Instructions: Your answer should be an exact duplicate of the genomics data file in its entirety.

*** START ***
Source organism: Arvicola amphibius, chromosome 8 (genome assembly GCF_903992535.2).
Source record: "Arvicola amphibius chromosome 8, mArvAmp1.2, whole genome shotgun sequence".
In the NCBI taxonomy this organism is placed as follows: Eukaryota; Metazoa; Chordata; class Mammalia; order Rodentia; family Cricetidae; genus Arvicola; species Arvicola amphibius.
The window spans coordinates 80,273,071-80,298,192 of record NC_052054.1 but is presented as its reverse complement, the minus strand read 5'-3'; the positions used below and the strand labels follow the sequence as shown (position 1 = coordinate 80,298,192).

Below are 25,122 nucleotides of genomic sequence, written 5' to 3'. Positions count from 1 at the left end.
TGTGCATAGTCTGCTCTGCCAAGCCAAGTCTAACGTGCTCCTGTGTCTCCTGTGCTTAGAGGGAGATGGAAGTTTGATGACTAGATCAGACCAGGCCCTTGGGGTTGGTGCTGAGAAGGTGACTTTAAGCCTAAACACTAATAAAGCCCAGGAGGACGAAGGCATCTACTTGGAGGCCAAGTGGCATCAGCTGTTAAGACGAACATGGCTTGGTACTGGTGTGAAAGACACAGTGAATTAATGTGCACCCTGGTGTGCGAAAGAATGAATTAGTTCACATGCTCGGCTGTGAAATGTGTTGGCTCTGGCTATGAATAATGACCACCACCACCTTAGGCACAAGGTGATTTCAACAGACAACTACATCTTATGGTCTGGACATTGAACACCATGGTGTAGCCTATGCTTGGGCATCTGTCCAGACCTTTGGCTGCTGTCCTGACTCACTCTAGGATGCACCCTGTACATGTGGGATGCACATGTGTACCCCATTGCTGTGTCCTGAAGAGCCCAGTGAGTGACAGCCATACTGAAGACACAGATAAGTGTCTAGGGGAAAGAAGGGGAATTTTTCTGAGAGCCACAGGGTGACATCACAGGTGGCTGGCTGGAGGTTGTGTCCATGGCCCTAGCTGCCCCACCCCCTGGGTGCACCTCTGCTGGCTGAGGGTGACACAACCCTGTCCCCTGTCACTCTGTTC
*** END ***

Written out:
Source organism: Arvicola amphibius, chromosome 8 (genome assembly GCF_903992535.2).
Source record: "Arvicola amphibius chromosome 8, mArvAmp1.2, whole genome shotgun sequence".
In the NCBI taxonomy this organism is placed as follows: Eukaryota; Metazoa; Chordata; class Mammalia; order Rodentia; family Cricetidae; genus Arvicola; species Arvicola amphibius.
The window spans coordinates 80,273,071-80,298,192 of record NC_052054.1 but is presented as its reverse complement, the minus strand read 5'-3'; the positions used below and the strand labels follow the sequence as shown (position 1 = coordinate 80,298,192).

Below are 25,122 nucleotides of genomic sequence, written 5' to 3'. Positions count from 1 at the left end.
TGTGCATAGTCTGCTCTGCCAAGCCAAGTCTAACGTGCTCCTGTGTCTCCTGTGCTTAGAGGGAGATGGAAGTTTGATGACTAGATCAGACCAGGCCCTTGGGGTTGGTGCTGAGAAGGTGACTTTAAGCCTAAACACTAATAAAGCCCAGGAGGACGAAGGCATCTACTTGGAGGCCAAGTGGCATCAGCTGTTAAGACGAACATGGCTTGGTACTGGTGTGAAAGACACAGTGAATTAATGTGCACCCTGGTGTGCGAAAGAATGAATTAGTTCACATGCTCGGCTGTGAAATGTGTTGGCTCTGGCTATGAATAATGACCACCACCACCTTAGGCACAAGGTGATTTCAACAGACAACTACATCTTATGGTCTGGACATTGAACACCATGGTGTAGCCTATGCTTGGGCATCTGTCCAGACCTTTGGCTGCTGTCCTGACTCACTCTAGGATGCACCCTGTACATGTGGGATGCACATGTGTACCCCATTGCTGTGTCCTGAAGAGCCCAGTGAGTGACAGCCATACTGAAGACACAGATAAGTGTCTAGGGGAAAGAAGGGGAATTTTTCTGAGAGCCACAGGGTGACATCACAGGTGGCTGGCTGGAGGTTGTGTCCATGGCCCTAGCTGCCCCACCCCCTGGGTGCACCTCTGCTGGCTGAGGGTGACACAACCCTGTCCCCTGTCACTCTGTTC